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Capital Region ports to benefit from offshore wind development

July 19, 2019 05:54 PM

New York is investing billions in offshore wind development. Governor Andrew Cuomo announced agreements with two developers for two downstate wind farms on Thursday.

The two farms off the cost of Long Island will produce nearly 1,700 megawatts of power combined. Once finished, the farms will provide electricity to nearly 1 million homes in New York City and Long Island.

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Experts with New York State Energy Development and Research Authority said it’s a good first step toward to procuring 9,000 megawatts by 2035, now mandated by law.

Developers selected for the Empire Wind and Sunrise Wind projects are both interested in working with the Port of Coeymans and the Port of Albany. Developers are looking to invest in infrastructure upgrades to those ports, as well as several others in New York City, Staten Island and Long Island.

Alicia Barton, President and CEO of NYSERDA, said each project will probably cost around $3 to 4 billion, though we won't know exact numbers until construction contracts are finalized. The funding will come from ratepayers across New York.

They’re significant investments, but Barton said wind costs have fallen significantly in recent years.

"We believe that offshore wind is going to be a very competitive resource over time,” Barton said. “These projects already have blown us away with the fact that they are much lower than we anticipated just a year ago in terms of what the prices would be."

Darren Suarez, Senior Director of Government Affairs for the New York State Business Council said waiting to invest in wind, the way New York did with solar, could mean even bigger savings.

"In the end we actually have a very robust solar program and we did it less costly than some other states,” Suarez said. “We probably could do something similar in offshore wind."

Barton said the projects are expected to generate 1,600 jobs and $3.2 billion in new investment. The state is also investing $20 million in workforce training through State University of New York programs.

“We believe that New York will be poised to provide the components and the workers to serve not only these two projects but projects outside of New York State as well,” Barton said.

Barton said the average New York ratepayer will pay less than $1 more per month to cover the cost of the projects. Suarez argued the manufacturers he represents will have to budget millions more to cover increased operating costs.

Suarez is also concerned about New York ratepayers chipping in and receiving little to no direct benefits initially. He said the Public Service Commission could help mitigate that by implementing a system that would dictate a different commodity price based on when electricity is being used.

Suarez said manufacturers who contribute to the project costs but don’t use energy during peak times should be given some sort of break or concession on their rates.

Suarez also took issue with the fact that the PSC voted to lump the cost of the project in with commodity and service charges on ratepayer’s bills.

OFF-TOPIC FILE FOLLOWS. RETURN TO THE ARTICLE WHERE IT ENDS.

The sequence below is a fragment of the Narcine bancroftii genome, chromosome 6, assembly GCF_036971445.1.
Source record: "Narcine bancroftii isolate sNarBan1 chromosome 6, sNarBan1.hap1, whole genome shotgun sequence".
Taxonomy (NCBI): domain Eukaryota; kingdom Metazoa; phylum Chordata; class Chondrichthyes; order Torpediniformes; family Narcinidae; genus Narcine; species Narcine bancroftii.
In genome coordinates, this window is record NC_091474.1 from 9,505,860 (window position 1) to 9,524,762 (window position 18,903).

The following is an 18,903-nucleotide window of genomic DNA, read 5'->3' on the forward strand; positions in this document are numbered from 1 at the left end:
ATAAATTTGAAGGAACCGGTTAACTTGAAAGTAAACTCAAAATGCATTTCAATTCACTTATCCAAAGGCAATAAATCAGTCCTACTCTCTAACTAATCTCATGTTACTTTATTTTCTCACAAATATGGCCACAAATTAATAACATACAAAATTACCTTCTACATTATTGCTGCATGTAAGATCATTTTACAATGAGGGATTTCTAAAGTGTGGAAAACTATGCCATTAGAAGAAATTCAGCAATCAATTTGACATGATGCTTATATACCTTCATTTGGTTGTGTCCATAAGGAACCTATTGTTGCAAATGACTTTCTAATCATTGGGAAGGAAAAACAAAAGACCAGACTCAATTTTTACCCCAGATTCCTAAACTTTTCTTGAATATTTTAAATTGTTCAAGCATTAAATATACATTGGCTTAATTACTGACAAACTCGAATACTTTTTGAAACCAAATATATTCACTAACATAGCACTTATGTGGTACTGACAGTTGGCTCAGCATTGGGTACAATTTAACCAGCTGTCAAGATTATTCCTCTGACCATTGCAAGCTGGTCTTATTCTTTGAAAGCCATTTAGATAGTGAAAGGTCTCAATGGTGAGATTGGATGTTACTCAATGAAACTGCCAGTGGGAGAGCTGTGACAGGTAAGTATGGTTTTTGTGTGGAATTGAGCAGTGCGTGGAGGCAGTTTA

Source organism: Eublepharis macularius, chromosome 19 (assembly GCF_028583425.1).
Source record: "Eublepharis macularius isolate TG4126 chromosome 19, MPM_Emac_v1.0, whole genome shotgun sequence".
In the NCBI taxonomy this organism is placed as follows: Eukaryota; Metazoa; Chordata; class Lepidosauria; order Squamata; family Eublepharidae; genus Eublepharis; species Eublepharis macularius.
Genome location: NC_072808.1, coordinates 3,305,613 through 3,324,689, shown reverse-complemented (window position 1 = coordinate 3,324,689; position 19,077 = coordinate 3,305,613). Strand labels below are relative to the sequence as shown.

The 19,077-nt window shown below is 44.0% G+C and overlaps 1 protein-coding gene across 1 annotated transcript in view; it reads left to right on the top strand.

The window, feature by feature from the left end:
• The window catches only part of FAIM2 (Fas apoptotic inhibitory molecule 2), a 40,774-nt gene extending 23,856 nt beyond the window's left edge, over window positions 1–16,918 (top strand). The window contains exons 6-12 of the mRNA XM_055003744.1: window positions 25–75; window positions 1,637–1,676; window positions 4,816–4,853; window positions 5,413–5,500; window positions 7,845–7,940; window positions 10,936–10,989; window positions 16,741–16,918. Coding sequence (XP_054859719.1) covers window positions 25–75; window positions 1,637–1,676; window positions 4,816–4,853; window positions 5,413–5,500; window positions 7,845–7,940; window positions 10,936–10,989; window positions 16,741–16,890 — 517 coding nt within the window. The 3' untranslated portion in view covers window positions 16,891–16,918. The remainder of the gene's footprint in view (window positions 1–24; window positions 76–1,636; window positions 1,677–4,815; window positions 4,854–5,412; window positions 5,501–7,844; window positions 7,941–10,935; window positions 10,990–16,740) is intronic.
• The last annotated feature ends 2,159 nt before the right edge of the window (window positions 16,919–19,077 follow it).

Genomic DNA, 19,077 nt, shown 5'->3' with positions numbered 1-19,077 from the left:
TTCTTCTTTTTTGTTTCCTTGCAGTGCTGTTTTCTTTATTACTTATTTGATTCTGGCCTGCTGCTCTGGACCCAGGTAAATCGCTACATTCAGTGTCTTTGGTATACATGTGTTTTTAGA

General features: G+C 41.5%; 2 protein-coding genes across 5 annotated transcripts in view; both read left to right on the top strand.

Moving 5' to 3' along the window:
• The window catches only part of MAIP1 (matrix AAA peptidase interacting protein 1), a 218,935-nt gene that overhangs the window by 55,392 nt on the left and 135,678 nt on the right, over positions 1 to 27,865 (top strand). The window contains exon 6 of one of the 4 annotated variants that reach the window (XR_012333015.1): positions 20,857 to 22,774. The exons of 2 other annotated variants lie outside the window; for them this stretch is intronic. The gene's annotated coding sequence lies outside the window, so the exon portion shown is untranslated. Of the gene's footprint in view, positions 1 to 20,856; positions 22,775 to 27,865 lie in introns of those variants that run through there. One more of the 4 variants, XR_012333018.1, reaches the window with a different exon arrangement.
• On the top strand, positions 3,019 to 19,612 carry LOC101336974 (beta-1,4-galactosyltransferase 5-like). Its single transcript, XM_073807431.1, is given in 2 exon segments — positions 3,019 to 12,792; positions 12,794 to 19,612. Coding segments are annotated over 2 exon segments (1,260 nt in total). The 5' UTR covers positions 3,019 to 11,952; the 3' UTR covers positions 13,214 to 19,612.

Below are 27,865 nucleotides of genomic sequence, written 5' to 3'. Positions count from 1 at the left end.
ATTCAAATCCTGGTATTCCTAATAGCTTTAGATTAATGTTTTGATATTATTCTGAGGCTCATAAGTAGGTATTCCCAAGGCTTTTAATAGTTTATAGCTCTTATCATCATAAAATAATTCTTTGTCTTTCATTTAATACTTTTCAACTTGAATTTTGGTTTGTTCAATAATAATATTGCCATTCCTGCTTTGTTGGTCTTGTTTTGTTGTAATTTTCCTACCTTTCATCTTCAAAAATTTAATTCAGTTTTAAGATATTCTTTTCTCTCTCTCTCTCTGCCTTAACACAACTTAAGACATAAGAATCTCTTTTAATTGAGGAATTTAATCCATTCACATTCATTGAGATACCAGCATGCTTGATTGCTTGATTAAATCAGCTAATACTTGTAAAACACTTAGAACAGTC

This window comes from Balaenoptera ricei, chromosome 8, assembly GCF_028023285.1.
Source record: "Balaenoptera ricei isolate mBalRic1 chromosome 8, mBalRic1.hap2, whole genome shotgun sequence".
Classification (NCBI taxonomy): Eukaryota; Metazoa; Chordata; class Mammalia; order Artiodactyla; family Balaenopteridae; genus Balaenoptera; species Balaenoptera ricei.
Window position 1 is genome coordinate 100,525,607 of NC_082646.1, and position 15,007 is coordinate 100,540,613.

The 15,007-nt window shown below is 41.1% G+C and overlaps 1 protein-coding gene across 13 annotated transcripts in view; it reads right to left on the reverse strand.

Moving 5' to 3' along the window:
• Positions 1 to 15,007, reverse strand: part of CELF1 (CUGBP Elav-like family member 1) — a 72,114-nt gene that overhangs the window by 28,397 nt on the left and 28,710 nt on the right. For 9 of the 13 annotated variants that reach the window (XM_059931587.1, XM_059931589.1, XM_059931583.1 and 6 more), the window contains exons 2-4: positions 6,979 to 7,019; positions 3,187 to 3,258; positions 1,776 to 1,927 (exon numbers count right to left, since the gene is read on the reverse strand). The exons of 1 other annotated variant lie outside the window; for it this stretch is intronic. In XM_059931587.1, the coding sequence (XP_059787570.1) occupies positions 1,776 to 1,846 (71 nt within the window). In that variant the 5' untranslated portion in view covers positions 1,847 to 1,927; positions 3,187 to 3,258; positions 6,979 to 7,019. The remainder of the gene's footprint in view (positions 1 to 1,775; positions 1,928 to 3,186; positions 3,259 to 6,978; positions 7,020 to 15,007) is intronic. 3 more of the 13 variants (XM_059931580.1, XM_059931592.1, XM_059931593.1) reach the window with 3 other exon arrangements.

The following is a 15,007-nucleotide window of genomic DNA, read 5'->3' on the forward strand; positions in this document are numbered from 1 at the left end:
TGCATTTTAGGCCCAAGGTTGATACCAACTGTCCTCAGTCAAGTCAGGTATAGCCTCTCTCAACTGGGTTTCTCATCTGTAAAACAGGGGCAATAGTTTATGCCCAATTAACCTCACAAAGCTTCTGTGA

“It won’t be called out as a line item on the bill,” Barton said. “But when we publish the prices, we will publish the equivalent ratepayer impact. So we will say, “This is equivalent to this many cents on your electricity bill.’”

Some in Long Island are still concerned about the environmental impact.

“There still are concerns from some of the fishermen particularly in scallops and what could be basically affected in terms of their own bays, but there’s also some concern about bringing those transmission lines ashore,” Suarez said.

Barton said those are details NYSERDA is watching closely.

“We do believe those are important considerations and we are going to hold the developers to a very high standard for making sure that these projects deliver entirely on their promise by providing clean energy, creating local jobs, but also minimizing and avoiding environmental and commercial fishing impacts as much as possible,” Barton said.

Both Barton and Suarez said the primary concern is balancing cost and benefit, both economically and environmentally.

“We want to make sure that it's balanced with concern about cost,” Suarez said. “So we can source everything at a much higher cost and then it could benefit a few and cost a many. We want to make sure we are sort of meeting the right balance."

Barton agrees, but she believes the benefits outweigh the initial implementation costs.

"When you put the costs alongside the benefits it's really a much more balanced comparison when you think about all the jobs, all of the economic investment and everything else that will benefit here in New York,” Barton said.

Barton said the hope is to have construction begin in 2021 and have the wind farms serving the NYC area by 2024.

From there we will have to see how batteries and energy transmission technology develops. The hope is that new technology will enable wind power to eventually serve the entire state of New York.

Credits

Emily Burkhard

Copyright 2019 WNYT-TV LLC, a Hubbard Broadcasting Company. All rights reserved

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